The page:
In comments made to RNZ, Women's Refuge chief executive Ang Jury said that "People don't invite police around just because they feel like a visit. They invite them around because they're scared." Jury also raised concerns about plans to extend the phone-based triaging service, commenting that "Family violence victims, will often underplay what it is that's happening for a variety of reasons and they may not necessarily be providing enough information for that call taker to triage effectively".

In a media statement responding to the release of the Police BIM, Dr Bonnie Robinson, CEO Presbyterian Support Northern which provides Shine family violence response service, said:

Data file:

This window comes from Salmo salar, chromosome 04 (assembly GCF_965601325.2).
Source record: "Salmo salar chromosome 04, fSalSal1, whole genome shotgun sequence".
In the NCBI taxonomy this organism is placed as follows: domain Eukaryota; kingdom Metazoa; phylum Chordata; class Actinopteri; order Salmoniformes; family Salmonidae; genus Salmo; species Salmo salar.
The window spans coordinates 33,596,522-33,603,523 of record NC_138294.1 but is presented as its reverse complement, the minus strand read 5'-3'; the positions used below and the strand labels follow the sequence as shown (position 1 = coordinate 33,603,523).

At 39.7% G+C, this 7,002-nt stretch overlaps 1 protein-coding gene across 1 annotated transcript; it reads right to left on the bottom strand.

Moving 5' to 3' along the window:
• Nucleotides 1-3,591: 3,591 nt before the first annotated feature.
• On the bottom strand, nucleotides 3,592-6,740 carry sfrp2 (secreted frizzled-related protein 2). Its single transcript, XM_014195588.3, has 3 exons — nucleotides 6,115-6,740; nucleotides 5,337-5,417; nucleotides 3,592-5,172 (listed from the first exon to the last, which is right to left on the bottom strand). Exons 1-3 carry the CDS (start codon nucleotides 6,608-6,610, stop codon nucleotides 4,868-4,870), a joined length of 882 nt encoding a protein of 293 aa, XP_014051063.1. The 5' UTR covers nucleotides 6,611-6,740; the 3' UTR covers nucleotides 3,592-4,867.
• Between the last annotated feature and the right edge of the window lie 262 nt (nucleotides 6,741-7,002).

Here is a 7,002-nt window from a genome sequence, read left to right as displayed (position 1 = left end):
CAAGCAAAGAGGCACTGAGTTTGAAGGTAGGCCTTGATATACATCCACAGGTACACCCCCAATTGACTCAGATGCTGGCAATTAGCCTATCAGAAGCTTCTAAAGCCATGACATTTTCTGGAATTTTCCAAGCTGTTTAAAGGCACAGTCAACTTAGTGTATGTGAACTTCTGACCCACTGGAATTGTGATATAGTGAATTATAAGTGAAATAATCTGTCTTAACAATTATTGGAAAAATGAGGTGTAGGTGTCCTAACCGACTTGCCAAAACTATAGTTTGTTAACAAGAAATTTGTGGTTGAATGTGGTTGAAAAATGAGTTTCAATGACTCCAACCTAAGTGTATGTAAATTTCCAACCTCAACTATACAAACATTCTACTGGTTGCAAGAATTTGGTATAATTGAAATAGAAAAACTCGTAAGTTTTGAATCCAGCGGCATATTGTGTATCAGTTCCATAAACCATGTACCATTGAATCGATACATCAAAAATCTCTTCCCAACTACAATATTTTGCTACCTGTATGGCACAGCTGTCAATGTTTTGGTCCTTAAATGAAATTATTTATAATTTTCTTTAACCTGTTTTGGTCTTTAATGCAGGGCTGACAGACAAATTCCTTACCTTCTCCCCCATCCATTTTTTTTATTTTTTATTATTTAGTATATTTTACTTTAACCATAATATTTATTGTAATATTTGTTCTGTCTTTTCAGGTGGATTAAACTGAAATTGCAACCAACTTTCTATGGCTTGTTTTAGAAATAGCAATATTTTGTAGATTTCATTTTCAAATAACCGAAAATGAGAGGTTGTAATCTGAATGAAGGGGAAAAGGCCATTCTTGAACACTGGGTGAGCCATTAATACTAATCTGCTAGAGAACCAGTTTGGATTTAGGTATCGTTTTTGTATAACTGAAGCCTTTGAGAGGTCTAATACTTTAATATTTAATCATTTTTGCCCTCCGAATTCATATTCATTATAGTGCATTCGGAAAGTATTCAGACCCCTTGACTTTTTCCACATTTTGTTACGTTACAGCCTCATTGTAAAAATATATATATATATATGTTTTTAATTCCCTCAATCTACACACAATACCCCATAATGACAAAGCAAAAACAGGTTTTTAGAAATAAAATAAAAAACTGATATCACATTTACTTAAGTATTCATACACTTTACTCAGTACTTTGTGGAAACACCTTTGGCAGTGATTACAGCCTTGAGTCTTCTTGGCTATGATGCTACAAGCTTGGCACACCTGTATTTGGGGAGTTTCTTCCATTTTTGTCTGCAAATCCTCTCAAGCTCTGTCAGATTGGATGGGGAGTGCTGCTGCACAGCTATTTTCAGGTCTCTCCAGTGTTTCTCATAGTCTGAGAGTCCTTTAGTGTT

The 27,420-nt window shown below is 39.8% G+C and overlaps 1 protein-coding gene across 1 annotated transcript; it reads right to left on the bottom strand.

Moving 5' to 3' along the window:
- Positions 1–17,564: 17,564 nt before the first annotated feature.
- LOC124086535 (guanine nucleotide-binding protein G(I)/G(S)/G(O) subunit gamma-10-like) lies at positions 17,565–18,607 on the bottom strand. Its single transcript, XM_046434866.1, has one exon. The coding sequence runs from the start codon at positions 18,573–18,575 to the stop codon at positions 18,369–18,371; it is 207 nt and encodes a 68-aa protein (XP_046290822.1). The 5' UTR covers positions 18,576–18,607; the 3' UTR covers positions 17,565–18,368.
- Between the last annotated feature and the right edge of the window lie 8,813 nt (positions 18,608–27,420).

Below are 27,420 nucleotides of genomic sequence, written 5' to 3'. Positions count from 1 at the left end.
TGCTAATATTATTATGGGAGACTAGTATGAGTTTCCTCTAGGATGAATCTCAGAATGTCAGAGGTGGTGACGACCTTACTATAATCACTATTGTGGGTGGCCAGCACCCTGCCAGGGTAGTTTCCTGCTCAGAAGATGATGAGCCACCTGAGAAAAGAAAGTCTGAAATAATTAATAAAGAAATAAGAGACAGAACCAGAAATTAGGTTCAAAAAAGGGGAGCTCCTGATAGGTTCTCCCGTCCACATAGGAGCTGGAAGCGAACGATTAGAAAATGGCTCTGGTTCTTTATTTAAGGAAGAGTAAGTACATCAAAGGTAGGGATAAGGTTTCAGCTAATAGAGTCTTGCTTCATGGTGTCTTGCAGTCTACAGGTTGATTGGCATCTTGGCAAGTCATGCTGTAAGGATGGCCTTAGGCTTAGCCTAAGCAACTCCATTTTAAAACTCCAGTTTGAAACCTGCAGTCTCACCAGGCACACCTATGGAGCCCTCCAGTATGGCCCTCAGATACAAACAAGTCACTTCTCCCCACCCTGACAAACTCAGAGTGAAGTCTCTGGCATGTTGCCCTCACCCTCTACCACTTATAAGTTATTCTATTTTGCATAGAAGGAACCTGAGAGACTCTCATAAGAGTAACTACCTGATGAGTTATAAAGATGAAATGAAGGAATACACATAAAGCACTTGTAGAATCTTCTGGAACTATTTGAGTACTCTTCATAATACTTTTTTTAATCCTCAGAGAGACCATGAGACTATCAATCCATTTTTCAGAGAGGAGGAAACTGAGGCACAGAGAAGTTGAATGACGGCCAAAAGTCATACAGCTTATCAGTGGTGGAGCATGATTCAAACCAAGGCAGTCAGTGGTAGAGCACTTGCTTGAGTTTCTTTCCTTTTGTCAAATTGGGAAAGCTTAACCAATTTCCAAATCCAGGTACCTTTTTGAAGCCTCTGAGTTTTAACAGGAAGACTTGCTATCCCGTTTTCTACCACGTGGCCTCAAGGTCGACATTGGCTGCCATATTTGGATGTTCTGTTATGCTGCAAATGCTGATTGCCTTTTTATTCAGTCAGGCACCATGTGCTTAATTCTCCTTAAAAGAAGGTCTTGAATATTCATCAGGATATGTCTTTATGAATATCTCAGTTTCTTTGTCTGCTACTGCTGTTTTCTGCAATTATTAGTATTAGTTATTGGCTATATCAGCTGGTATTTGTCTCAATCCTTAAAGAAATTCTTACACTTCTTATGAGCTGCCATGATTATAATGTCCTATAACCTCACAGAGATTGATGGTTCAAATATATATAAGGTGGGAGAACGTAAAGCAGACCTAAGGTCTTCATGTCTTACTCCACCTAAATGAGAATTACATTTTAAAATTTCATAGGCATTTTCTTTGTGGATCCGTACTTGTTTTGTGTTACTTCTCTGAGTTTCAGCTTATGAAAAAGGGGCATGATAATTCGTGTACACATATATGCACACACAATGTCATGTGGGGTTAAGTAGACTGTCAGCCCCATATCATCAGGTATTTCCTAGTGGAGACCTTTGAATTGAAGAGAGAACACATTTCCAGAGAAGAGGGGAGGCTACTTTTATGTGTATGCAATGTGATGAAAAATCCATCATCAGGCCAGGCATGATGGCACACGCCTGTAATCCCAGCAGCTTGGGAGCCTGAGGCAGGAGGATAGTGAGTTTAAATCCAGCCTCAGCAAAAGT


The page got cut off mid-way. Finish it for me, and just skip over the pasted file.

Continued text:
“Police are the only agency that has the authority to arrest and detain someone or de-escalate the situation and so potentially, they help protect children at the address as well.

Family violence is a huge issue for New Zealand and it’s important that we as a society address it effectively.

It’s difficult to see how the role of the Police could be filled by others as the Police suggest. Family violence happens 24/7 all year round. We can’t think of any other service that can fill that Police function without substantial investment and training. Let’s not forget, some women lose their lives to family violence every year. By being on the scene, Police are best placed to react, especially if they know how long the situation has been going on for or past history of the address.”

Legal academics Julie Tolmie and Carrie Leonetti have also raised concerns. See further commentary in the related media below. 

Other BIMs